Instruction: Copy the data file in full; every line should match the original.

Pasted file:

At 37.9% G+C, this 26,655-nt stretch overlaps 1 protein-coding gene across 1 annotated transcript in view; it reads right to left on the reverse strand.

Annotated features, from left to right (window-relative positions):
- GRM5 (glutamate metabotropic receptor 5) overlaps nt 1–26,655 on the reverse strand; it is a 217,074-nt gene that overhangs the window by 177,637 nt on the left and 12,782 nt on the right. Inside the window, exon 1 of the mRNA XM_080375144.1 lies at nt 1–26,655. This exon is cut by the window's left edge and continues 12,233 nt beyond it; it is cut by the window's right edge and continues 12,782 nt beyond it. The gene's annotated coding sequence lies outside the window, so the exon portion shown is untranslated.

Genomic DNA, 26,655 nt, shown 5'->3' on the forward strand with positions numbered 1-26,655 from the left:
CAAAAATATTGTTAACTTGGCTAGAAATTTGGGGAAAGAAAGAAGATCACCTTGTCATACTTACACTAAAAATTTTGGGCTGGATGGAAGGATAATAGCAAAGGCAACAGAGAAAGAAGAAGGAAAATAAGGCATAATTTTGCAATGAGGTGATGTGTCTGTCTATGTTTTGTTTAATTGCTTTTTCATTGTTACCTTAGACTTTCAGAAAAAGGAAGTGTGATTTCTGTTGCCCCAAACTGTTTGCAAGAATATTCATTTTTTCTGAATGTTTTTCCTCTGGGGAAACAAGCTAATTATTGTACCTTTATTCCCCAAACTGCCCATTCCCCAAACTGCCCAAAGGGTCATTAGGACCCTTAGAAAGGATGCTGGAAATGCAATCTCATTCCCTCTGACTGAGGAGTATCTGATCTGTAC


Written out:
At 37.9% G+C, this 26,655-nt stretch overlaps 1 protein-coding gene across 1 annotated transcript in view; it reads right to left on the reverse strand.

Annotated features, from left to right (window-relative positions):
- GRM5 (glutamate metabotropic receptor 5) overlaps nt 1–26,655 on the reverse strand; it is a 217,074-nt gene that overhangs the window by 177,637 nt on the left and 12,782 nt on the right. Inside the window, exon 1 of the mRNA XM_080375144.1 lies at nt 1–26,655. This exon is cut by the window's left edge and continues 12,233 nt beyond it; it is cut by the window's right edge and continues 12,782 nt beyond it. The gene's annotated coding sequence lies outside the window, so the exon portion shown is untranslated.

Genomic DNA, 26,655 nt, shown 5'->3' on the forward strand with positions numbered 1-26,655 from the left:
CAAAAATATTGTTAACTTGGCTAGAAATTTGGGGAAAGAAAGAAGATCACCTTGTCATACTTACACTAAAAATTTTGGGCTGGATGGAAGGATAATAGCAAAGGCAACAGAGAAAGAAGAAGGAAAATAAGGCATAATTTTGCAATGAGGTGATGTGTCTGTCTATGTTTTGTTTAATTGCTTTTTCATTGTTACCTTAGACTTTCAGAAAAAGGAAGTGTGATTTCTGTTGCCCCAAACTGTTTGCAAGAATATTCATTTTTTCTGAATGTTTTTCCTCTGGGGAAACAAGCTAATTATTGTACCTTTATTCCCCAAACTGCCCATTCCCCAAACTGCCCAAAGGGTCATTAGGACCCTTAGAAAGGATGCTGGAAATGCAATCTCATTCCCTCTGACTGAGGAGTATCTGATCTGTAC